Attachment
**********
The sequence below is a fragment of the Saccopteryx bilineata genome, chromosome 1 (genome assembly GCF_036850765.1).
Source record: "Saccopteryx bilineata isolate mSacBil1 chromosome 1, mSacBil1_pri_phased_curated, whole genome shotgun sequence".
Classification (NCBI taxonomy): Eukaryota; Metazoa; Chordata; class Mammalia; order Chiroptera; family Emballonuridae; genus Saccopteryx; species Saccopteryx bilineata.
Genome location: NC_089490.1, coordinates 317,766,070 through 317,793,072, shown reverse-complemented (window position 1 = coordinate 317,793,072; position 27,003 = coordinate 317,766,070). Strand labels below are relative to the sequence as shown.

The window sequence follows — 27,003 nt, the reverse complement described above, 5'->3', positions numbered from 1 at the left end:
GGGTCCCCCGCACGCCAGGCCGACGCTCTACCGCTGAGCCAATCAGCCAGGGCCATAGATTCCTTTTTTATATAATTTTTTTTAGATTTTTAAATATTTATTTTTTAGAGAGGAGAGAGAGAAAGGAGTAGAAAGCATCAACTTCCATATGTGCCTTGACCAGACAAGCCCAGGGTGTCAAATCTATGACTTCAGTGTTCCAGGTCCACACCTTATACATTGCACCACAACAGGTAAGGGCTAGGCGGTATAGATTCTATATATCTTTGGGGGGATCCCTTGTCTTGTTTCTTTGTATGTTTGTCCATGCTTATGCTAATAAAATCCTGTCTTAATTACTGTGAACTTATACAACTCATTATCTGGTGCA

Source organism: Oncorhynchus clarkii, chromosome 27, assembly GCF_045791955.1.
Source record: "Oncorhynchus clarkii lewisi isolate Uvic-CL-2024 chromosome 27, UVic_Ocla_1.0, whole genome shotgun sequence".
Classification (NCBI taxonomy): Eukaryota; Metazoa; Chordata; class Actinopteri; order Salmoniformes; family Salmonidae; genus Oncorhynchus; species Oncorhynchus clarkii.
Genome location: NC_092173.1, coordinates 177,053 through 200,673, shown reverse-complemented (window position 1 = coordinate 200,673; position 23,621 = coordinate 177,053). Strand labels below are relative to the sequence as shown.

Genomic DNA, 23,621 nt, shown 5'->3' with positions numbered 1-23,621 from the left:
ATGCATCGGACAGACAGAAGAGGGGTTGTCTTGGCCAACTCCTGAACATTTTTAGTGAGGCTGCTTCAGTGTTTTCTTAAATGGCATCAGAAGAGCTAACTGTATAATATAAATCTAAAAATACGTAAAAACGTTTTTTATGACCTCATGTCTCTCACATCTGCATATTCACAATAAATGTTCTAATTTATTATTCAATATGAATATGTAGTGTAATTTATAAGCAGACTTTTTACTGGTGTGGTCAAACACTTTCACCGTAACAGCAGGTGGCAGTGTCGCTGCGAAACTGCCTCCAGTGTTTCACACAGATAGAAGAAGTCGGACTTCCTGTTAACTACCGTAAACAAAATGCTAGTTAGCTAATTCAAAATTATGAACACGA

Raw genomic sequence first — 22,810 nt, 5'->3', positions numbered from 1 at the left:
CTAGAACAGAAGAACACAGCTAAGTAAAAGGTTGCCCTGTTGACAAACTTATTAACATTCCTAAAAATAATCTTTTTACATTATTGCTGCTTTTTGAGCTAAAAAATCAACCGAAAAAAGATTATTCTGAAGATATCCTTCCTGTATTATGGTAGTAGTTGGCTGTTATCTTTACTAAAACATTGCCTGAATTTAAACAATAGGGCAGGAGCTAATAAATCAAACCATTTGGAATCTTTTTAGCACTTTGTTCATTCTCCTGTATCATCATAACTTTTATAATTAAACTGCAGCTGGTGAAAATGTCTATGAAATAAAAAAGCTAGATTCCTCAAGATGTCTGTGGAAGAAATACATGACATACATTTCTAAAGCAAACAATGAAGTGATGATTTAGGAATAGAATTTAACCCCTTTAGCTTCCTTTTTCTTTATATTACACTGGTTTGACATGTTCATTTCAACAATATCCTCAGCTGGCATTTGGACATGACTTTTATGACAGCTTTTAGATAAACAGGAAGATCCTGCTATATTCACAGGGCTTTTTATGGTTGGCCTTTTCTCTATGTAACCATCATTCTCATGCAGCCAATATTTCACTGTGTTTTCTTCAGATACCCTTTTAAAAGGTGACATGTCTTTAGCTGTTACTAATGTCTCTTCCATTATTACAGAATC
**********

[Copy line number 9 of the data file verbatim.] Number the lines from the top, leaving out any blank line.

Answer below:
Classification (NCBI taxonomy): Eukaryota; Metazoa; Chordata; class Actinopteri; order Salmoniformes; family Salmonidae; genus Oncorhynchus; species Oncorhynchus clarkii.